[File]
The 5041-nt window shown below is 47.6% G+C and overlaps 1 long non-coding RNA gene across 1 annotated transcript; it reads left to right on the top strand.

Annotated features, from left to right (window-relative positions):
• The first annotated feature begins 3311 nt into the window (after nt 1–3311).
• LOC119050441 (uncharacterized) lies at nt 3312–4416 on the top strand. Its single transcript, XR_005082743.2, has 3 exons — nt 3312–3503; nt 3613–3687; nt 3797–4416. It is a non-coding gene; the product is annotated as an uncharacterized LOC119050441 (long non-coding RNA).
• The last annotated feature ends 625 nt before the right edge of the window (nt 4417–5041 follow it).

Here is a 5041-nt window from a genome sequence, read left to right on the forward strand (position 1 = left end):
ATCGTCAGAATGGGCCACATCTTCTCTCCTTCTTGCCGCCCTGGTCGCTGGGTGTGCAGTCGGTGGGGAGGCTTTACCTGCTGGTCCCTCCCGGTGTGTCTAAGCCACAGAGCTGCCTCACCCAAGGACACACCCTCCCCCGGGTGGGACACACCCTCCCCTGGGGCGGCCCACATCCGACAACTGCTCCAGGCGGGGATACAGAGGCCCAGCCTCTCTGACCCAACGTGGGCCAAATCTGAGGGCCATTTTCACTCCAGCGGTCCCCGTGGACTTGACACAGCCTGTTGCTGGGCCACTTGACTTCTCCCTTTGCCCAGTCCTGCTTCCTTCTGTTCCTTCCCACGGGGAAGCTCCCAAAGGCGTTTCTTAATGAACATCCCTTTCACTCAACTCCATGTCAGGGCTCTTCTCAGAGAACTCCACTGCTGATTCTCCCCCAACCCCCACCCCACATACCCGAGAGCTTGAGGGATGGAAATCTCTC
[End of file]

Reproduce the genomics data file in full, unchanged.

The 5041-nt window shown below is 47.6% G+C and overlaps 1 long non-coding RNA gene across 1 annotated transcript; it reads left to right on the top strand.

Annotated features, from left to right (window-relative positions):
• The first annotated feature begins 3311 nt into the window (after nt 1–3311).
• LOC119050441 (uncharacterized) lies at nt 3312–4416 on the top strand. Its single transcript, XR_005082743.2, has 3 exons — nt 3312–3503; nt 3613–3687; nt 3797–4416. It is a non-coding gene; the product is annotated as an uncharacterized LOC119050441 (long non-coding RNA).
• The last annotated feature ends 625 nt before the right edge of the window (nt 4417–5041 follow it).

Here is a 5041-nt window from a genome sequence, read left to right on the forward strand (position 1 = left end):
ATCGTCAGAATGGGCCACATCTTCTCTCCTTCTTGCCGCCCTGGTCGCTGGGTGTGCAGTCGGTGGGGAGGCTTTACCTGCTGGTCCCTCCCGGTGTGTCTAAGCCACAGAGCTGCCTCACCCAAGGACACACCCTCCCCCGGGTGGGACACACCCTCCCCTGGGGCGGCCCACATCCGACAACTGCTCCAGGCGGGGATACAGAGGCCCAGCCTCTCTGACCCAACGTGGGCCAAATCTGAGGGCCATTTTCACTCCAGCGGTCCCCGTGGACTTGACACAGCCTGTTGCTGGGCCACTTGACTTCTCCCTTTGCCCAGTCCTGCTTCCTTCTGTTCCTTCCCACGGGGAAGCTCCCAAAGGCGTTTCTTAATGAACATCCCTTTCACTCAACTCCATGTCAGGGCTCTTCTCAGAGAACTCCACTGCTGATTCTCCCCCAACCCCCACCCCACATACCCGAGAGCTTGAGGGATGGAAATCTCTC